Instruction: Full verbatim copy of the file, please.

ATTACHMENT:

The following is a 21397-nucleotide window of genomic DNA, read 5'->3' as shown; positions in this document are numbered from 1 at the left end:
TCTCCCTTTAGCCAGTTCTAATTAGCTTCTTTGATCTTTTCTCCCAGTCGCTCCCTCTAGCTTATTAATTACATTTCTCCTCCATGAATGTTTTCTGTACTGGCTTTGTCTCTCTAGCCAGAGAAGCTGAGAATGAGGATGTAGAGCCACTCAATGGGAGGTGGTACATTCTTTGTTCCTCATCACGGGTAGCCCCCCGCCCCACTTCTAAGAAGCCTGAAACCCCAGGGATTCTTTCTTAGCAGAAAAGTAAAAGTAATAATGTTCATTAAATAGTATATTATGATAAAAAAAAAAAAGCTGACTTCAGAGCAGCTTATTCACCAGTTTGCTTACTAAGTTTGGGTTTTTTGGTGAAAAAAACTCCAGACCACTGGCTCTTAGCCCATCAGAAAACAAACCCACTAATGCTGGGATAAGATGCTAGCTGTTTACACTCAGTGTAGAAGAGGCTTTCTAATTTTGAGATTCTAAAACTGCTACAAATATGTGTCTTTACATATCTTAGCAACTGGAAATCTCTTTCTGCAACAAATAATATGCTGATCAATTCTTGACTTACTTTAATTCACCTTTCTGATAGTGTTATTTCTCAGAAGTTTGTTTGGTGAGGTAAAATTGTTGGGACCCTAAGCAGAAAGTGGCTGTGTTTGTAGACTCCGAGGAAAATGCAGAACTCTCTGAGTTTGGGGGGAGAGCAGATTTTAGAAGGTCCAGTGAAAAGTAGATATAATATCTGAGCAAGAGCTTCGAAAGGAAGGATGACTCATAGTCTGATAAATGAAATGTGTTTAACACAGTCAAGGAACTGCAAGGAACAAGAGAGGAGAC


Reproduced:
The following is a 21397-nucleotide window of genomic DNA, read 5'->3' as shown; positions in this document are numbered from 1 at the left end:
TCTCCCTTTAGCCAGTTCTAATTAGCTTCTTTGATCTTTTCTCCCAGTCGCTCCCTCTAGCTTATTAATTACATTTCTCCTCCATGAATGTTTTCTGTACTGGCTTTGTCTCTCTAGCCAGAGAAGCTGAGAATGAGGATGTAGAGCCACTCAATGGGAGGTGGTACATTCTTTGTTCCTCATCACGGGTAGCCCCCCGCCCCACTTCTAAGAAGCCTGAAACCCCAGGGATTCTTTCTTAGCAGAAAAGTAAAAGTAATAATGTTCATTAAATAGTATATTATGATAAAAAAAAAAAAGCTGACTTCAGAGCAGCTTATTCACCAGTTTGCTTACTAAGTTTGGGTTTTTTGGTGAAAAAAACTCCAGACCACTGGCTCTTAGCCCATCAGAAAACAAACCCACTAATGCTGGGATAAGATGCTAGCTGTTTACACTCAGTGTAGAAGAGGCTTTCTAATTTTGAGATTCTAAAACTGCTACAAATATGTGTCTTTACATATCTTAGCAACTGGAAATCTCTTTCTGCAACAAATAATATGCTGATCAATTCTTGACTTACTTTAATTCACCTTTCTGATAGTGTTATTTCTCAGAAGTTTGTTTGGTGAGGTAAAATTGTTGGGACCCTAAGCAGAAAGTGGCTGTGTTTGTAGACTCCGAGGAAAATGCAGAACTCTCTGAGTTTGGGGGGAGAGCAGATTTTAGAAGGTCCAGTGAAAAGTAGATATAATATCTGAGCAAGAGCTTCGAAAGGAAGGATGACTCATAGTCTGATAAATGAAATGTGTTTAACACAGTCAAGGAACTGCAAGGAACAAGAGAGGAGAC